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Tag Archives: trusting God

When You Put God First

Leadership refers to being in the position to guide a group of people.  Leadership roles vary from a boss, captain, head, principle or superior.  While some people are born with leadership skills, most individuals learn from a mentor.  This process often begins as a teenager, continuing throughout life as you take the baton before its your turn to handoff to someone else.  During the exodus out of Egypt, Joshua was waiting in the wings until replacing Moses as the leader of Israel.

He said, “No; rather I have come now as captain of the army of the Lord.” Then Joshua fell with his face toward the earth and bowed down, and said to him, “What does my lord have to say to his servant?” – Joshua 5:14

The goal at hand in these days was to enter God’s promised land.  The obstacle, facing a land of giants protected by a mighty wall surrounding Jericho.  As captain of the army of the Lord, Joshua doesn’t exhibit an earthly style of leadership.  Rather, Joshua is overwhelmed by the presence of God, falling prostrate to the ground, bowing on his knees.  Perhaps, Joshua is uncertain, not sure what to do.  Thus, Joshua seeks God’s counsel, eagerly waiting for direction.

The captain of the Lord’s army said to Joshua, “Remove your sandals from your feet, because the place where you are standing is holy (set apart to the Lord).” And Joshua did so, Joshua 5:15.

In the passage above, Joshua is merely modeling what Moses taught him.  Back in Exodus 3, an angel of the Lord first appeared to Moses in a burning bush.  Just Moses took off his sandals, obedient to the Word of the Lord, Joshua does the same, acknowledging this holy ground.  According to Jesus, when you put God first by seeking after righteousness, Matthew 6:33-34, all these things will be given unto you.  The testimony of Joshua is living proof as the walls of Jericho turned to rubble with the blast of seven trumpets in Joshua 6.  Whatever you do in life, don’t forget to put God first.

by Jay Mankus

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Developing a Heart for Kingdom Things

When you consider common talk radio debates such as who is the greatest, opinions vary.  Some look strictly at physical features.  Others point to sheer strength and overall talent.  Meanwhile, intelligence, personality and wit is not overlooked.  On some occasions, appearance, gravitas and stature can be so impressive that even a prophet of God is fooled.  Such was the case in Samuel’s quest, seeking to find and anoint the next king of Israel.  In a rush to complete this task, Samuel neglected a vital trait, someone with a heart for kingdom things.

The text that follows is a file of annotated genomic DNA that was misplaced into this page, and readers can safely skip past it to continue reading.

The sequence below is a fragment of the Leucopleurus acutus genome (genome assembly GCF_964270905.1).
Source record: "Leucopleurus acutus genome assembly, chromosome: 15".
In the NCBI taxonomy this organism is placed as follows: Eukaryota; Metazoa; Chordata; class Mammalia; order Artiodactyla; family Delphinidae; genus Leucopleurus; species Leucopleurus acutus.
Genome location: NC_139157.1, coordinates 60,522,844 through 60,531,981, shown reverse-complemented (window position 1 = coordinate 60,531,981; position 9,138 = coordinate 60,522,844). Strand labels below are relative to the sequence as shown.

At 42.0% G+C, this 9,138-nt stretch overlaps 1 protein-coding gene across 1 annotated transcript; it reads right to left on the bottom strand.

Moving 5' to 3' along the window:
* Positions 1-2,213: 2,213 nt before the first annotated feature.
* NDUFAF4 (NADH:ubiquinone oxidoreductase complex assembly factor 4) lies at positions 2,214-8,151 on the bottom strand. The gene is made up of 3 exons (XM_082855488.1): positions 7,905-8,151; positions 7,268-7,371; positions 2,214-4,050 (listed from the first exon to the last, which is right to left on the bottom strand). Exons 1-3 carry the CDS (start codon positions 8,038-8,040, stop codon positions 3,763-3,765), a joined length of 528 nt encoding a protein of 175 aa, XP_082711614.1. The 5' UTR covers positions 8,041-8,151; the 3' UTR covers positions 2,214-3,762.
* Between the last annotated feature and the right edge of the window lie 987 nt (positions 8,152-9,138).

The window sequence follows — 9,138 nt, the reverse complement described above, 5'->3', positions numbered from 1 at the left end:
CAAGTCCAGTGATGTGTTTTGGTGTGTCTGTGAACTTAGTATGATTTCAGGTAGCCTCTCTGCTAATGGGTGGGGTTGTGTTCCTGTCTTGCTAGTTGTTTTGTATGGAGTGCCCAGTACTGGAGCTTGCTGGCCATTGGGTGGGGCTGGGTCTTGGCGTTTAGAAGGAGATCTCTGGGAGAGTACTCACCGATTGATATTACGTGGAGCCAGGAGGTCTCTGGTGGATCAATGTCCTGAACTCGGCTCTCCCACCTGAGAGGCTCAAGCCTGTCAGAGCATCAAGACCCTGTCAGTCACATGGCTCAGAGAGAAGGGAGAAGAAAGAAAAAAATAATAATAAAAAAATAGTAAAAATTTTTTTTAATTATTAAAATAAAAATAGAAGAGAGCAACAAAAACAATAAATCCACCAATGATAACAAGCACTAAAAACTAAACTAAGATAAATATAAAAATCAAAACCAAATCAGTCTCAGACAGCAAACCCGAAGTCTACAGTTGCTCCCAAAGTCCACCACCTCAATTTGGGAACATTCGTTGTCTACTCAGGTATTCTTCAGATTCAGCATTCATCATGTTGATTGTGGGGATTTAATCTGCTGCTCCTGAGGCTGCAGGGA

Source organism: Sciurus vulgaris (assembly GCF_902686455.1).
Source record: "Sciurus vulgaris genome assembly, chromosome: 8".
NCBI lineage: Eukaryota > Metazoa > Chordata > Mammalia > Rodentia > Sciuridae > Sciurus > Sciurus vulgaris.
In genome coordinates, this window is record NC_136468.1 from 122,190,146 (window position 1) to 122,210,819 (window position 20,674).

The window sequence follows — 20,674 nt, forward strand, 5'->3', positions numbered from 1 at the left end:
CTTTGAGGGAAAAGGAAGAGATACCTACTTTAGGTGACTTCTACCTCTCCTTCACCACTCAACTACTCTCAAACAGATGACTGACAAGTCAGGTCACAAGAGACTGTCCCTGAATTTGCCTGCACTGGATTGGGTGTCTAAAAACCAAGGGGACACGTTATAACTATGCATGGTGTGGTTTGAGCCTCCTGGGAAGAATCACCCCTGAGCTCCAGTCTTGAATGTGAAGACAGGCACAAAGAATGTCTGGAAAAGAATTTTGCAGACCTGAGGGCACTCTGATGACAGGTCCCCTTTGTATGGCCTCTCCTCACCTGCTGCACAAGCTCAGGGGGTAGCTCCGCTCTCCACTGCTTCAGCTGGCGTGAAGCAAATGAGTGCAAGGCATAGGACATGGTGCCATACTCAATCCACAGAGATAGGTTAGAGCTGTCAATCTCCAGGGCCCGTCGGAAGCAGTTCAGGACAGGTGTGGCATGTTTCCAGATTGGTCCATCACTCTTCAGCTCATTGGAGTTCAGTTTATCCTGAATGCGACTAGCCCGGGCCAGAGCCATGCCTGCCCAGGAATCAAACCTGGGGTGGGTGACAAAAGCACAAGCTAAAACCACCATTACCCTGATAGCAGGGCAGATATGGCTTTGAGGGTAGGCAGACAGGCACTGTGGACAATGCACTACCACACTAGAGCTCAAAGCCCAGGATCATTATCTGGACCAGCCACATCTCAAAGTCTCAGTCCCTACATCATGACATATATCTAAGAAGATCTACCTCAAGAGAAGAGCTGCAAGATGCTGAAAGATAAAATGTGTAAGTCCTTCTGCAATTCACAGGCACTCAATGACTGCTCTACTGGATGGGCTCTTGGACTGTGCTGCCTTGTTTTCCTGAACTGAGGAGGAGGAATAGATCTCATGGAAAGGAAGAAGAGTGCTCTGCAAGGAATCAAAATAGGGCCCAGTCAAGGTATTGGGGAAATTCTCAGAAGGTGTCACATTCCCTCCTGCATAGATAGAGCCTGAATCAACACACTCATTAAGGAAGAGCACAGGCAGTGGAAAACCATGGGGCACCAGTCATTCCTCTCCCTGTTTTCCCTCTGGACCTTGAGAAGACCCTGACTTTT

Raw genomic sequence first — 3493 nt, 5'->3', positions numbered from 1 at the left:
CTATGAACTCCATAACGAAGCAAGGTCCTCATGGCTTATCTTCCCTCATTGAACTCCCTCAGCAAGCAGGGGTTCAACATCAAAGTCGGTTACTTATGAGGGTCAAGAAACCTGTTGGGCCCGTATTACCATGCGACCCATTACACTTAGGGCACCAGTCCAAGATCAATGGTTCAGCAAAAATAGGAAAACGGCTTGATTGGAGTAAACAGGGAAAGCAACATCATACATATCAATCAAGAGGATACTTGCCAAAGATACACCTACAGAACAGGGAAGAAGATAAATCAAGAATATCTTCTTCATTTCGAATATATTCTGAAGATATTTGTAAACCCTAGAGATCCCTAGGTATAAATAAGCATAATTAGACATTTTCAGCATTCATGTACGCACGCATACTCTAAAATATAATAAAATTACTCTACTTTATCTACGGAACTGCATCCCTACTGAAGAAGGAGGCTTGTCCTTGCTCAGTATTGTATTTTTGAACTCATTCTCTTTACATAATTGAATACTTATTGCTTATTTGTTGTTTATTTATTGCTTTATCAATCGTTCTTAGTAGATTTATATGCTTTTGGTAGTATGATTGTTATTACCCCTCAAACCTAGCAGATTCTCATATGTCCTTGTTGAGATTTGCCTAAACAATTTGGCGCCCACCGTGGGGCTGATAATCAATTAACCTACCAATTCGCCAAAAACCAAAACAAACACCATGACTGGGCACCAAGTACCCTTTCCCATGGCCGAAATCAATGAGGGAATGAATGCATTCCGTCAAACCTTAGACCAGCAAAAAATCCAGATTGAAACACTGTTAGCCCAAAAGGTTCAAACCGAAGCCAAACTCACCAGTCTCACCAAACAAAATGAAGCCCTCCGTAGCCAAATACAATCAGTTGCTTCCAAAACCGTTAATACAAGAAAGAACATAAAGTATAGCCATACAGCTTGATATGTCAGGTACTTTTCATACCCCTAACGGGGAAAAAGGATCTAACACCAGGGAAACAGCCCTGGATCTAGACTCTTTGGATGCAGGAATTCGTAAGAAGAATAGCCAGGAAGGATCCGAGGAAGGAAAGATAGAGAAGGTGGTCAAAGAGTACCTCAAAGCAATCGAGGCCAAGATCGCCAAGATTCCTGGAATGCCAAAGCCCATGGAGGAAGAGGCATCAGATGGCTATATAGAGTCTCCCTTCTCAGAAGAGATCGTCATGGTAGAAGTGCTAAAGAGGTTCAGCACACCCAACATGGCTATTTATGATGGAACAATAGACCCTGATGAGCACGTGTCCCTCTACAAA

So it happened, when they had come, he looked at Eliab [the eldest son] and thought, “Surely the Lord’s anointed is before Him.” But the Lord said to Samuel, “Do not look at his appearance or at the height of his stature, because I have rejected him. For the Lord sees not as man sees; for man looks at the outward appearance, but the Lord looks at the heart,” 1 Samuel 16:6-7.

As Samuel approached a handsome young man, the oldest son of Jesse, the Holy Spirit spoke.  It’s not clear if a spirit of conviction fell upon Samuel or God appeared in the form of a whisper.  Regardless of the communication style chosen by God, the message was crystal clear, this man is not the one, lacking a heart focused on kingdom things.  Since the heart is hidden from plain view, people can masquerade, pretend and trick others from discovering what’s in their heart.  While Samuel looked to the oldest son of Jesse to find Saul’s replacement, God’s candidate was in the fields, serving as a lowly shepherd.  Also a musician, David relied on God to provide for his daily needs.

“Blessed [spiritually prosperous, happy, to be admired] are the poor in spirit [those devoid of spiritual arrogance, those who regard themselves as insignificant], for theirs is the kingdom of heaven [both now and forever].  “Blessed [forgiven, refreshed by God’s grace] are those who mourn [over their sins and repent], for they will be comforted [when the burden of sin is lifted].  “Blessed [inwardly peaceful, spiritually secure, worthy of respect] are the gentle [the kind-hearted, the sweet-spirited, the self-controlled], for they will inherit the earth.  “Blessed [joyful, nourished by God’s goodness] are those who hunger and thirst for righteousness [those who actively seek right standing with God], for they will be [completely] satisfied, Matthew 5:3-6.

During his sermon on a mountain side, Jesus lists a series of qualities, beatitudes that serve as a to do list to develop a heart for kingdom things.  Like a spiritual blueprint, Jesus rolls out a vision to identify qualities Christian should spend their time on earth chasing after.  These characteristics are based upon sacrifice, servanthood and trusting God.  According to Jesus, individuals who pursue kingdom things will be completely satisfied.  While the world will continue to tempt souls to indulge their human nature, the Lord is searching for future leaders to elevate their faith.  May this blog inspire you to develop a heart for kingdom things.